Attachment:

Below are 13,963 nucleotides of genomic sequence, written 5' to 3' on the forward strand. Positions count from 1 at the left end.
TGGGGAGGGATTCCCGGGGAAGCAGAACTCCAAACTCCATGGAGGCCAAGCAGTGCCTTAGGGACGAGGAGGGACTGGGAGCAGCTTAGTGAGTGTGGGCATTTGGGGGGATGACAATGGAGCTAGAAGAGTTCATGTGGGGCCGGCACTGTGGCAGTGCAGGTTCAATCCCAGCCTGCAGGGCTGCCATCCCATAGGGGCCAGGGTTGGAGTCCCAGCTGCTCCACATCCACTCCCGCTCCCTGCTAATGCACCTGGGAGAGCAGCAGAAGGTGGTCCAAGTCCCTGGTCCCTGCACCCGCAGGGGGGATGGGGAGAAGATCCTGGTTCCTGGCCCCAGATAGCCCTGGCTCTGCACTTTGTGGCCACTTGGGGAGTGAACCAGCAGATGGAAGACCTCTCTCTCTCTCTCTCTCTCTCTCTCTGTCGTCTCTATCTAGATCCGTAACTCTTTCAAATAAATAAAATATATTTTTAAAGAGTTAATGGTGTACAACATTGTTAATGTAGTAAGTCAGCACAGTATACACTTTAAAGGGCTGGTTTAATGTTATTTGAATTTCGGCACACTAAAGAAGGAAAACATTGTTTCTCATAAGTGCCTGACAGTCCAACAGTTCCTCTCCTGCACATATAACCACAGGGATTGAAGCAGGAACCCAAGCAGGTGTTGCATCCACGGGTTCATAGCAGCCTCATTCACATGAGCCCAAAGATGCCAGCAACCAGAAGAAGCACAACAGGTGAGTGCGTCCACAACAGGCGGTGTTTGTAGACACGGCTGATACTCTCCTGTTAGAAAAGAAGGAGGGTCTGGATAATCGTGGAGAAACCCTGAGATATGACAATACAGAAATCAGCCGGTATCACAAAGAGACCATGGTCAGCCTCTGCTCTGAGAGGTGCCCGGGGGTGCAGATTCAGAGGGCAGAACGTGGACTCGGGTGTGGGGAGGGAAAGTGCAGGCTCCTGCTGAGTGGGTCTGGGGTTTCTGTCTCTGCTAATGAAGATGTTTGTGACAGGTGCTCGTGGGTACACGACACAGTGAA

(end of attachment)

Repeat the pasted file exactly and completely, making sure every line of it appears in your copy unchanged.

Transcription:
Below are 13,963 nucleotides of genomic sequence, written 5' to 3' on the forward strand. Positions count from 1 at the left end.
TGGGGAGGGATTCCCGGGGAAGCAGAACTCCAAACTCCATGGAGGCCAAGCAGTGCCTTAGGGACGAGGAGGGACTGGGAGCAGCTTAGTGAGTGTGGGCATTTGGGGGGATGACAATGGAGCTAGAAGAGTTCATGTGGGGCCGGCACTGTGGCAGTGCAGGTTCAATCCCAGCCTGCAGGGCTGCCATCCCATAGGGGCCAGGGTTGGAGTCCCAGCTGCTCCACATCCACTCCCGCTCCCTGCTAATGCACCTGGGAGAGCAGCAGAAGGTGGTCCAAGTCCCTGGTCCCTGCACCCGCAGGGGGGATGGGGAGAAGATCCTGGTTCCTGGCCCCAGATAGCCCTGGCTCTGCACTTTGTGGCCACTTGGGGAGTGAACCAGCAGATGGAAGACCTCTCTCTCTCTCTCTCTCTCTCTCTCTGTCGTCTCTATCTAGATCCGTAACTCTTTCAAATAAATAAAATATATTTTTAAAGAGTTAATGGTGTACAACATTGTTAATGTAGTAAGTCAGCACAGTATACACTTTAAAGGGCTGGTTTAATGTTATTTGAATTTCGGCACACTAAAGAAGGAAAACATTGTTTCTCATAAGTGCCTGACAGTCCAACAGTTCCTCTCCTGCACATATAACCACAGGGATTGAAGCAGGAACCCAAGCAGGTGTTGCATCCACGGGTTCATAGCAGCCTCATTCACATGAGCCCAAAGATGCCAGCAACCAGAAGAAGCACAACAGGTGAGTGCGTCCACAACAGGCGGTGTTTGTAGACACGGCTGATACTCTCCTGTTAGAAAAGAAGGAGGGTCTGGATAATCGTGGAGAAACCCTGAGATATGACAATACAGAAATCAGCCGGTATCACAAAGAGACCATGGTCAGCCTCTGCTCTGAGAGGTGCCCGGGGGTGCAGATTCAGAGGGCAGAACGTGGACTCGGGTGTGGGGAGGGAAAGTGCAGGCTCCTGCTGAGTGGGTCTGGGGTTTCTGTCTCTGCTAATGAAGATGTTTGTGACAGGTGCTCGTGGGTACACGACACAGTGAA